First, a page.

From D&D Wiki
|This material is published under the OGL 1.0a.|
Your campaign might be set in a snow-swept expanse of glaciers, mountains and icy seas. Settlements cluster around sources of heat, including hot springs and volcanic vents. Frozen in the ice are relics of a forgotten, warmer time. Strange creatures descend from the glaciers, wreaking havoc and drawing adventurers like beacons.
Players wanting their characters to be nonhuman arctic dwellers can build characters using these variants or their character could encounter these races while journeying across the ice and snow.
The following cultural attributes are common to most arctic races.
Personality: Nearly all ice dwellers are more grim and humorless than members of their standard races. Efficiency in word and deed is crucial to survival in the harsh arctic realms, so arctic creatures tend to get straight to the point in conversation, and they have little patience for those who speak in riddles or half truths. Because they must struggle for even the most basic existence in the severe climate of the arctic regions, excess of any kind is offensive to them. Thus, they tend to be frugal and to value hard work for the benefit of all over individual accomplishment.
Physical Description: An ice dweller is hardier than a member of his standard race, and he tends to carry extra weight on his frame even when in exceptional physical condition. His skin can be any shade from pale white to light blue, and his hair and eyes can be of any color found among members of his standard race.
Arctic creatures wear many layers of clothing as protection against the intense cold of their homeland. They do not particularly value jewelry or other ornamentation, and they carry only what they need to survive.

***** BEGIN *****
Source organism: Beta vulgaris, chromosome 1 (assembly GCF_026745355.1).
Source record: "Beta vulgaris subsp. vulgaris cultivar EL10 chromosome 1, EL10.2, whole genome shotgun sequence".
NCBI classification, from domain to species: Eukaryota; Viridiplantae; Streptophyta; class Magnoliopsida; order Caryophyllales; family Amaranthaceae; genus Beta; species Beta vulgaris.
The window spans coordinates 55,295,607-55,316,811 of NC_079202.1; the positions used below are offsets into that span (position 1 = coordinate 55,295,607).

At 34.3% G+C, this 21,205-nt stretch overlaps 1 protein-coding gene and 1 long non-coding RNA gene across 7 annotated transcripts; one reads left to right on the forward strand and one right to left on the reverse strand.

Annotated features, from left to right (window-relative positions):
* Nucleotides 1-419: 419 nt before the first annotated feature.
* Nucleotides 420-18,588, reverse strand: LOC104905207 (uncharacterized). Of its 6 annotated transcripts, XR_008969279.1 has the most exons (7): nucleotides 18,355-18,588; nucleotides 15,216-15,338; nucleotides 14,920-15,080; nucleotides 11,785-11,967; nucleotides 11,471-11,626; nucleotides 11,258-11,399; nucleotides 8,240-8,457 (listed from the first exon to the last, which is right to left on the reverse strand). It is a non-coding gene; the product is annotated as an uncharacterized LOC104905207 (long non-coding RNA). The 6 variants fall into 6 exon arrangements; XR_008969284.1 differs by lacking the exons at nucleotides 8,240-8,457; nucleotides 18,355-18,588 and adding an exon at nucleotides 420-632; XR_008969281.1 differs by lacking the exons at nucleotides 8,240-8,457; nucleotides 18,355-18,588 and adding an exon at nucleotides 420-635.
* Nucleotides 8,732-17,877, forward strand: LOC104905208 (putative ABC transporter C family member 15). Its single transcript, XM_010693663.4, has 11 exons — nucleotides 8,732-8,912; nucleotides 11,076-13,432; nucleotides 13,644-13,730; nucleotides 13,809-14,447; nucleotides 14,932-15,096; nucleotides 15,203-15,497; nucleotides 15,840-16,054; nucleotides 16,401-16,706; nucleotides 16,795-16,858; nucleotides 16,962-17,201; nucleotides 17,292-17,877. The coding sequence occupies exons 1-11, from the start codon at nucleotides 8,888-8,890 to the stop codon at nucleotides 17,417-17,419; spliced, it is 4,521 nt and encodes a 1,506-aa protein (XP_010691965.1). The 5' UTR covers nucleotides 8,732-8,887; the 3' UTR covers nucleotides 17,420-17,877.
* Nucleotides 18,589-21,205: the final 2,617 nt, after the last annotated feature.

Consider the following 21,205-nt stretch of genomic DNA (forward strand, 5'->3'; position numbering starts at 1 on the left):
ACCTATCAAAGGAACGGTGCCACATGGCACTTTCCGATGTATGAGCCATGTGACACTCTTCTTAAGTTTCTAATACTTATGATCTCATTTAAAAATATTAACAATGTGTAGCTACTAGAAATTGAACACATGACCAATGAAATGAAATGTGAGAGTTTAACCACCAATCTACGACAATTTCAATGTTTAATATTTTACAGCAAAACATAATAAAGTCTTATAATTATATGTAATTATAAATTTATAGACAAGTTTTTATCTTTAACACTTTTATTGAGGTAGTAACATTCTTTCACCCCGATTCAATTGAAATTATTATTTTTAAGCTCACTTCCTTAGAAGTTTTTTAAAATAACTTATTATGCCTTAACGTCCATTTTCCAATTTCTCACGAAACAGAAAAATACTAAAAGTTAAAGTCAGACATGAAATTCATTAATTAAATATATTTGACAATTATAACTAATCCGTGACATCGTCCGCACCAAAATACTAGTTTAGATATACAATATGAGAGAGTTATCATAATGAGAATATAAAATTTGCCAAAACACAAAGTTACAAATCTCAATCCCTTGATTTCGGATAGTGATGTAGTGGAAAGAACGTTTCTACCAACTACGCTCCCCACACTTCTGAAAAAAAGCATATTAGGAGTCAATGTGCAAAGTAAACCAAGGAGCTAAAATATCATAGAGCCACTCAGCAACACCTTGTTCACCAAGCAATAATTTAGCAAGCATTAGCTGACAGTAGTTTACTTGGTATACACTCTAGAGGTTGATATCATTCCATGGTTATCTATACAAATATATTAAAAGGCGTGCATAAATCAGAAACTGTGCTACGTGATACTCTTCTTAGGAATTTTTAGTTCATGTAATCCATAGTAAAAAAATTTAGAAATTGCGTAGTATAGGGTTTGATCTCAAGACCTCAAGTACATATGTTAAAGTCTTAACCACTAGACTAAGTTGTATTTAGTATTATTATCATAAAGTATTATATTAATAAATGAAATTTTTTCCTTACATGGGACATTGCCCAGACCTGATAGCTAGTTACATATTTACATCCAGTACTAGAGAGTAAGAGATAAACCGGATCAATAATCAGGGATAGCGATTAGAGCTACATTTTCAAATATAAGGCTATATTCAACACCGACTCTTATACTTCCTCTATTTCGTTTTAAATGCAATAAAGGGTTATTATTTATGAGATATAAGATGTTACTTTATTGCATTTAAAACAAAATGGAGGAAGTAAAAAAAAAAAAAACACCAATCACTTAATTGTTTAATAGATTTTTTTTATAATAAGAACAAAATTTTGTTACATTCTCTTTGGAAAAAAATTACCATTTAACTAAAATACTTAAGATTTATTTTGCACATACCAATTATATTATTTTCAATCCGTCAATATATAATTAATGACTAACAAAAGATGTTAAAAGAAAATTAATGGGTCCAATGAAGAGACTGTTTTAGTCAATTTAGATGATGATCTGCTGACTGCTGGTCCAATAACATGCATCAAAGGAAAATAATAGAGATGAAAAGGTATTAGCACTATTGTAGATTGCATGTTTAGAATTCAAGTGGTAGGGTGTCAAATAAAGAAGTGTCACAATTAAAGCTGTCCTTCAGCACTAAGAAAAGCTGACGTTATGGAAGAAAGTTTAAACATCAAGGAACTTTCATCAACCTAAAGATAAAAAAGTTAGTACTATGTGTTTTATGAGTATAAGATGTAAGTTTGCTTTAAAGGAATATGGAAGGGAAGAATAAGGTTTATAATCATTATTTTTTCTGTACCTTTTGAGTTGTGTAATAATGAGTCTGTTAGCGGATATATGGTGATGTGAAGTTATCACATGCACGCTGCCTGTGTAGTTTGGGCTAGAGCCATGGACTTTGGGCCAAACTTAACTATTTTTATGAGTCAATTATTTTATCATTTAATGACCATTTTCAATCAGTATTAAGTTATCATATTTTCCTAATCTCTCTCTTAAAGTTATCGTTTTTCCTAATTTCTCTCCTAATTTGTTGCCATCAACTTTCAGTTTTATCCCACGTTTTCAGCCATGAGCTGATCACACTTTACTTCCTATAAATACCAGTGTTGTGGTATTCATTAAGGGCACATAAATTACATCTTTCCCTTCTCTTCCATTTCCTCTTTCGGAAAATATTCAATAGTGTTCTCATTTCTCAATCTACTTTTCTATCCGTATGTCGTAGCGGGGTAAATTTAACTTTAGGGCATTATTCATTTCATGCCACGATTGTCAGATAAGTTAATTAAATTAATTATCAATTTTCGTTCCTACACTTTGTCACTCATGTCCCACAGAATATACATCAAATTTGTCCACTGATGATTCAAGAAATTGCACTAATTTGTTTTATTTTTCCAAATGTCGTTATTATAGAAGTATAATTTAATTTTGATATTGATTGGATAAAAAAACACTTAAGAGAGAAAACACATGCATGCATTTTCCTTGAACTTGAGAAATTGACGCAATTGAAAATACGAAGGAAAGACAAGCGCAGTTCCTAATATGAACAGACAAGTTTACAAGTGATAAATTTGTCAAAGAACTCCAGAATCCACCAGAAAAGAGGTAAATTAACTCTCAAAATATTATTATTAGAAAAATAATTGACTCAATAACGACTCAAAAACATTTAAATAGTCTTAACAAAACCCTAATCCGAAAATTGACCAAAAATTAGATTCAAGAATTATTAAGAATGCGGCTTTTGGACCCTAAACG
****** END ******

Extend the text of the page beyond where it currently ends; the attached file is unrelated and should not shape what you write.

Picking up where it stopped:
Relations: Those who spend their lives in the bleak and comfortless arctic regions treat outsiders with guarded wariness, if not outright distrust. Though members of most arctic tribes are willing to welcome strangers in from the cold, they tend to watch such newcomers very closely and hurry them on their way as soon as possible. Of course, a stranger with a particularly useful skill may be invited to stay—it is difficult to turn away a strong back or a skilled toolmaker in the desolate and frigid lands where the arctic races make their homes.
In addition to their particular distrust of outsiders, members of arctic races tend to harbor many of the same prejudices held by their standard races.
Alignment: Arctic races are generally toward the alignment preferences of their standard races.
Lands: It is difficult for any living thing to survive in the frozen wastelands where arctic races live. Thus, most other races know little or nothing of their arctic cousins, and what they do know is often tainted by legend or hearsay. Most arctic creatures make their homes in ice caves or beneath the ground, although some tribes have adapted to life on the surface by building ice houses and other structures that can survive fierce winter storms.
Religion: Arctic races worship deities of their standard races. Gods of nature are a popular choice of worship, and some give sacrifice to gods of death to ward away the attention of the reaper. Gods of magic are often associated with the uncaring forces of arctic weather.
Adventurers: Ice dwellers must exert themselves merely to survive the bitter climate of their homelands, so they tend to make ideal adventurers. Those who dislike the constant struggle of life in the arctic often travel far from their homes in search of comfort, if not adventure. Occasionally, arctic tribes send emissaries into temperate lands to gather aid against particularly strong enemies or to secure emergency stores during hard times.
General Arctic Racial Trait
All arctic races have the following racial trait.
- Cold Endurance: Members of arctic races have a +4 racial bonus on Fortitude saves made to resist the effects of cold weather or exposure.